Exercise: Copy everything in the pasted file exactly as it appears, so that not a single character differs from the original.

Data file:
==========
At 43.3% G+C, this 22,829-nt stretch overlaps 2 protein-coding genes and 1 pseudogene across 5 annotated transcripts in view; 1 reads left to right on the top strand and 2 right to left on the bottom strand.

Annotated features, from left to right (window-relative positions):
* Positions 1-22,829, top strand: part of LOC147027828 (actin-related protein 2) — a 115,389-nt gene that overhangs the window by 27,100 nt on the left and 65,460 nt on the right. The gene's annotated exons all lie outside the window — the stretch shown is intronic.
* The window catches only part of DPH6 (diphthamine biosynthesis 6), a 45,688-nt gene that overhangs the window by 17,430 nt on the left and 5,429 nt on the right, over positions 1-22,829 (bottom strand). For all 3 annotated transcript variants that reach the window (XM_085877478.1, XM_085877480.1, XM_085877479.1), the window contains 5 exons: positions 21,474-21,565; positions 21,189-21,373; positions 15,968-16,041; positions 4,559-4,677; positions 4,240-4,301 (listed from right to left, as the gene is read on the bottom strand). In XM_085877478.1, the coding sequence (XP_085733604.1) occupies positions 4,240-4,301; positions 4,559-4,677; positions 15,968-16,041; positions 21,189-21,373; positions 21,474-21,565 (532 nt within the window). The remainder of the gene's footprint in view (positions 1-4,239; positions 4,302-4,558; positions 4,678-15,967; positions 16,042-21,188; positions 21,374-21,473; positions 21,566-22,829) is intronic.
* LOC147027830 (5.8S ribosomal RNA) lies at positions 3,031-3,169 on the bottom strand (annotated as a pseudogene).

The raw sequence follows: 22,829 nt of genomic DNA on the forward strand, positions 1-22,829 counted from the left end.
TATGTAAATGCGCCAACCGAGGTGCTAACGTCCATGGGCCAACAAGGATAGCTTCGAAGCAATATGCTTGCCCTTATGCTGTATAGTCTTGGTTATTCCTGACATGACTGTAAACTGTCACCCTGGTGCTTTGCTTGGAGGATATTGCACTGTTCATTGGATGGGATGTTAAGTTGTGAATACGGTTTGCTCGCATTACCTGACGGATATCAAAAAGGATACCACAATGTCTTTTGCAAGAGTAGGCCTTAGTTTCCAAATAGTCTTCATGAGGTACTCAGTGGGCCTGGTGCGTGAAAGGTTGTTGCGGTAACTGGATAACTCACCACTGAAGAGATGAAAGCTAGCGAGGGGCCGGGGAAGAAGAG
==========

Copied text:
At 43.3% G+C, this 22,829-nt stretch overlaps 2 protein-coding genes and 1 pseudogene across 5 annotated transcripts in view; 1 reads left to right on the top strand and 2 right to left on the bottom strand.

Annotated features, from left to right (window-relative positions):
* Positions 1-22,829, top strand: part of LOC147027828 (actin-related protein 2) — a 115,389-nt gene that overhangs the window by 27,100 nt on the left and 65,460 nt on the right. The gene's annotated exons all lie outside the window — the stretch shown is intronic.
* The window catches only part of DPH6 (diphthamine biosynthesis 6), a 45,688-nt gene that overhangs the window by 17,430 nt on the left and 5,429 nt on the right, over positions 1-22,829 (bottom strand). For all 3 annotated transcript variants that reach the window (XM_085877478.1, XM_085877480.1, XM_085877479.1), the window contains 5 exons: positions 21,474-21,565; positions 21,189-21,373; positions 15,968-16,041; positions 4,559-4,677; positions 4,240-4,301 (listed from right to left, as the gene is read on the bottom strand). In XM_085877478.1, the coding sequence (XP_085733604.1) occupies positions 4,240-4,301; positions 4,559-4,677; positions 15,968-16,041; positions 21,189-21,373; positions 21,474-21,565 (532 nt within the window). The remainder of the gene's footprint in view (positions 1-4,239; positions 4,302-4,558; positions 4,678-15,967; positions 16,042-21,188; positions 21,374-21,473; positions 21,566-22,829) is intronic.
* LOC147027830 (5.8S ribosomal RNA) lies at positions 3,031-3,169 on the bottom strand (annotated as a pseudogene).

The raw sequence follows: 22,829 nt of genomic DNA on the forward strand, positions 1-22,829 counted from the left end.
TATGTAAATGCGCCAACCGAGGTGCTAACGTCCATGGGCCAACAAGGATAGCTTCGAAGCAATATGCTTGCCCTTATGCTGTATAGTCTTGGTTATTCCTGACATGACTGTAAACTGTCACCCTGGTGCTTTGCTTGGAGGATATTGCACTGTTCATTGGATGGGATGTTAAGTTGTGAATACGGTTTGCTCGCATTACCTGACGGATATCAAAAAGGATACCACAATGTCTTTTGCAAGAGTAGGCCTTAGTTTCCAAATAGTCTTCATGAGGTACTCAGTGGGCCTGGTGCGTGAAAGGTTGTTGCGGTAACTGGATAACTCACCACTGAAGAGATGAAAGCTAGCGAGGGGCCGGGGAAGAAGAG